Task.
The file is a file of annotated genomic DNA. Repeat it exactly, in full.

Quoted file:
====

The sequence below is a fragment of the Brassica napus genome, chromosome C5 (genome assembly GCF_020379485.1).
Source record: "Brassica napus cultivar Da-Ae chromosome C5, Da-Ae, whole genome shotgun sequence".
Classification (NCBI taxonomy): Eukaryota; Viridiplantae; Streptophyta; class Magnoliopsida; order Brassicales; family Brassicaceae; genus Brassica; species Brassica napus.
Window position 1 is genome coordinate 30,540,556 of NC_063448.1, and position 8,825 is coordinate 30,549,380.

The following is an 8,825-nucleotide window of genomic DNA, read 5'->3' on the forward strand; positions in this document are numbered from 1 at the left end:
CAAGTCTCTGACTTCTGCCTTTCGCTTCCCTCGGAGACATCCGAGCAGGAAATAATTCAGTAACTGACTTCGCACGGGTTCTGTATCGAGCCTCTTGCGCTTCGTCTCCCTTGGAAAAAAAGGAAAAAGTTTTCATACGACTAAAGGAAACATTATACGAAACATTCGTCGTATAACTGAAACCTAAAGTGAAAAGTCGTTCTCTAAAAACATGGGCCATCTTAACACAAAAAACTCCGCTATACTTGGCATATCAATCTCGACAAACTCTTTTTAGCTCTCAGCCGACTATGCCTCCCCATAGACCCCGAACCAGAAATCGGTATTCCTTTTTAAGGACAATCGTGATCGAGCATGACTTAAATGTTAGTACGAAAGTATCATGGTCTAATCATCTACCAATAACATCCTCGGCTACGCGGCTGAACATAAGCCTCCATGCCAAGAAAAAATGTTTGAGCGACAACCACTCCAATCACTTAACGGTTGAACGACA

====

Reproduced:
The sequence below is a fragment of the Brassica napus genome, chromosome C5 (genome assembly GCF_020379485.1).
Source record: "Brassica napus cultivar Da-Ae chromosome C5, Da-Ae, whole genome shotgun sequence".
Classification (NCBI taxonomy): Eukaryota; Viridiplantae; Streptophyta; class Magnoliopsida; order Brassicales; family Brassicaceae; genus Brassica; species Brassica napus.
Window position 1 is genome coordinate 30,540,556 of NC_063448.1, and position 8,825 is coordinate 30,549,380.

The following is an 8,825-nucleotide window of genomic DNA, read 5'->3' on the forward strand; positions in this document are numbered from 1 at the left end:
CAAGTCTCTGACTTCTGCCTTTCGCTTCCCTCGGAGACATCCGAGCAGGAAATAATTCAGTAACTGACTTCGCACGGGTTCTGTATCGAGCCTCTTGCGCTTCGTCTCCCTTGGAAAAAAAGGAAAAAGTTTTCATACGACTAAAGGAAACATTATACGAAACATTCGTCGTATAACTGAAACCTAAAGTGAAAAGTCGTTCTCTAAAAACATGGGCCATCTTAACACAAAAAACTCCGCTATACTTGGCATATCAATCTCGACAAACTCTTTTTAGCTCTCAGCCGACTATGCCTCCCCATAGACCCCGAACCAGAAATCGGTATTCCTTTTTAAGGACAATCGTGATCGAGCATGACTTAAATGTTAGTACGAAAGTATCATGGTCTAATCATCTACCAATAACATCCTCGGCTACGCGGCTGAACATAAGCCTCCATGCCAAGAAAAAATGTTTGAGCGACAACCACTCCAATCACTTAACGGTTGAACGACA